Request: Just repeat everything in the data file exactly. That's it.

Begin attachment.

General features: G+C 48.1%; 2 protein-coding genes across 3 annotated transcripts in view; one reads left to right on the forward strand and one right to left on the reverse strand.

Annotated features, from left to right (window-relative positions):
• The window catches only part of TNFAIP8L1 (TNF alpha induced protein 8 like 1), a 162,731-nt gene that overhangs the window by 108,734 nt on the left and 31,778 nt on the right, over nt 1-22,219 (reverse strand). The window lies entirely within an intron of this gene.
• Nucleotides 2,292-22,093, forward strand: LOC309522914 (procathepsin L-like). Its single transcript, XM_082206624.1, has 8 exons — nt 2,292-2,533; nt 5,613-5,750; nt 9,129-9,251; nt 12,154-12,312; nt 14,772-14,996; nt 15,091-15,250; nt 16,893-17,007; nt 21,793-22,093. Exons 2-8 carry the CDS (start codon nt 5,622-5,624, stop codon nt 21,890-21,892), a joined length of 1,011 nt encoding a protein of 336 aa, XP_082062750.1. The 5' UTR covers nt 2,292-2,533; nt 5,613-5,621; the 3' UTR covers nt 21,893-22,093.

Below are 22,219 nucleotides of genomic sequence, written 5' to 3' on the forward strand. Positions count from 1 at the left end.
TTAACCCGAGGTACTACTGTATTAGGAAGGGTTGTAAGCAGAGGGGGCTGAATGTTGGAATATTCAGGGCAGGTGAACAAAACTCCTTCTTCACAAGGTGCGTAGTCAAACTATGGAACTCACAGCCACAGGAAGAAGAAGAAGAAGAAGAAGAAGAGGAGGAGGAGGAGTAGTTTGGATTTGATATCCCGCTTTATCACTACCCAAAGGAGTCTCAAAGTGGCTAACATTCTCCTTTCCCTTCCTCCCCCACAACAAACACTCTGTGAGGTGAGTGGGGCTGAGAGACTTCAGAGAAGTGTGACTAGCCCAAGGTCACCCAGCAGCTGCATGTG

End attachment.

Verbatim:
General features: G+C 48.1%; 2 protein-coding genes across 3 annotated transcripts in view; one reads left to right on the forward strand and one right to left on the reverse strand.

Annotated features, from left to right (window-relative positions):
• The window catches only part of TNFAIP8L1 (TNF alpha induced protein 8 like 1), a 162,731-nt gene that overhangs the window by 108,734 nt on the left and 31,778 nt on the right, over nt 1-22,219 (reverse strand). The window lies entirely within an intron of this gene.
• Nucleotides 2,292-22,093, forward strand: LOC309522914 (procathepsin L-like). Its single transcript, XM_082206624.1, has 8 exons — nt 2,292-2,533; nt 5,613-5,750; nt 9,129-9,251; nt 12,154-12,312; nt 14,772-14,996; nt 15,091-15,250; nt 16,893-17,007; nt 21,793-22,093. Exons 2-8 carry the CDS (start codon nt 5,622-5,624, stop codon nt 21,890-21,892), a joined length of 1,011 nt encoding a protein of 336 aa, XP_082062750.1. The 5' UTR covers nt 2,292-2,533; nt 5,613-5,621; the 3' UTR covers nt 21,893-22,093.

Below are 22,219 nucleotides of genomic sequence, written 5' to 3' on the forward strand. Positions count from 1 at the left end.
TTAACCCGAGGTACTACTGTATTAGGAAGGGTTGTAAGCAGAGGGGGCTGAATGTTGGAATATTCAGGGCAGGTGAACAAAACTCCTTCTTCACAAGGTGCGTAGTCAAACTATGGAACTCACAGCCACAGGAAGAAGAAGAAGAAGAAGAAGAAGAGGAGGAGGAGGAGTAGTTTGGATTTGATATCCCGCTTTATCACTACCCAAAGGAGTCTCAAAGTGGCTAACATTCTCCTTTCCCTTCCTCCCCCACAACAAACACTCTGTGAGGTGAGTGGGGCTGAGAGACTTCAGAGAAGTGTGACTAGCCCAAGGTCACCCAGCAGCTGCATGTG